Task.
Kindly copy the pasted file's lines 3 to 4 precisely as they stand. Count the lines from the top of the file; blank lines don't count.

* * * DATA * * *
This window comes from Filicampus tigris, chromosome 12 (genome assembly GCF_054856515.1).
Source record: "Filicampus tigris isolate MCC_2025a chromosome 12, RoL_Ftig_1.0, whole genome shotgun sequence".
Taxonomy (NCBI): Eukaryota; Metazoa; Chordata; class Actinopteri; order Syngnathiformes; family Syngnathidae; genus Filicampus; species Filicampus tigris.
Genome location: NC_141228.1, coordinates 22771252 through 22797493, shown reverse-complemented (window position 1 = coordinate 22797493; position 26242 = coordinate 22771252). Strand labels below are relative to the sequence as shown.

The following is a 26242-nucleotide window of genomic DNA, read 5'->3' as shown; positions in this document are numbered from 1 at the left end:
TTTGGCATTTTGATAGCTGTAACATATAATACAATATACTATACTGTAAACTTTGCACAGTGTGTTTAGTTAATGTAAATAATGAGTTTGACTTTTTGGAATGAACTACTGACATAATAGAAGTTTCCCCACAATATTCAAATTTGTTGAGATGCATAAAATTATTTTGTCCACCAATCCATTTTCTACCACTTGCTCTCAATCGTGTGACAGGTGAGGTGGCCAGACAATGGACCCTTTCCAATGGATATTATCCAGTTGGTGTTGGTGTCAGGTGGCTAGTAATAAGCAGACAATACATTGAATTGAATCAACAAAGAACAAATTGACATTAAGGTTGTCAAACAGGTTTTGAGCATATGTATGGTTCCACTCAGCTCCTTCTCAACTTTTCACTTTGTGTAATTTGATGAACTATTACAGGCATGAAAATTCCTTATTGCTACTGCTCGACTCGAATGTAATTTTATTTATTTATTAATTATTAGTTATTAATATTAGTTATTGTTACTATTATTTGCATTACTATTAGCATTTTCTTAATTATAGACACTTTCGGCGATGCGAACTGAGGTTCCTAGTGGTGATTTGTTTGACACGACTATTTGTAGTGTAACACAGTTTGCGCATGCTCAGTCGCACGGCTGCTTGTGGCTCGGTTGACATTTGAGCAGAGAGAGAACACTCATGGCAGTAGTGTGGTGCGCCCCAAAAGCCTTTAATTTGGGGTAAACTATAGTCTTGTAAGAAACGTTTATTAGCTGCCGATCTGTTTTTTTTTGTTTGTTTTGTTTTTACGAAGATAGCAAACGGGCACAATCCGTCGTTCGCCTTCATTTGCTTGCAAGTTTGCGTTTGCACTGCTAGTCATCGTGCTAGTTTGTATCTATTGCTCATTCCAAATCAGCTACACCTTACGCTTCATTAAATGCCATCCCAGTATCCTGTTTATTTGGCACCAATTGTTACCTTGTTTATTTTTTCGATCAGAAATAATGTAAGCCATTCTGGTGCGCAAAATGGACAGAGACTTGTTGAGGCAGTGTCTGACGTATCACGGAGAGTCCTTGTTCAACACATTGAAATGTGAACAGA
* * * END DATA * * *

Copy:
Taxonomy (NCBI): Eukaryota; Metazoa; Chordata; class Actinopteri; order Syngnathiformes; family Syngnathidae; genus Filicampus; species Filicampus tigris.
Genome location: NC_141228.1, coordinates 22771252 through 22797493, shown reverse-complemented (window position 1 = coordinate 22797493; position 26242 = coordinate 22771252). Strand labels below are relative to the sequence as shown.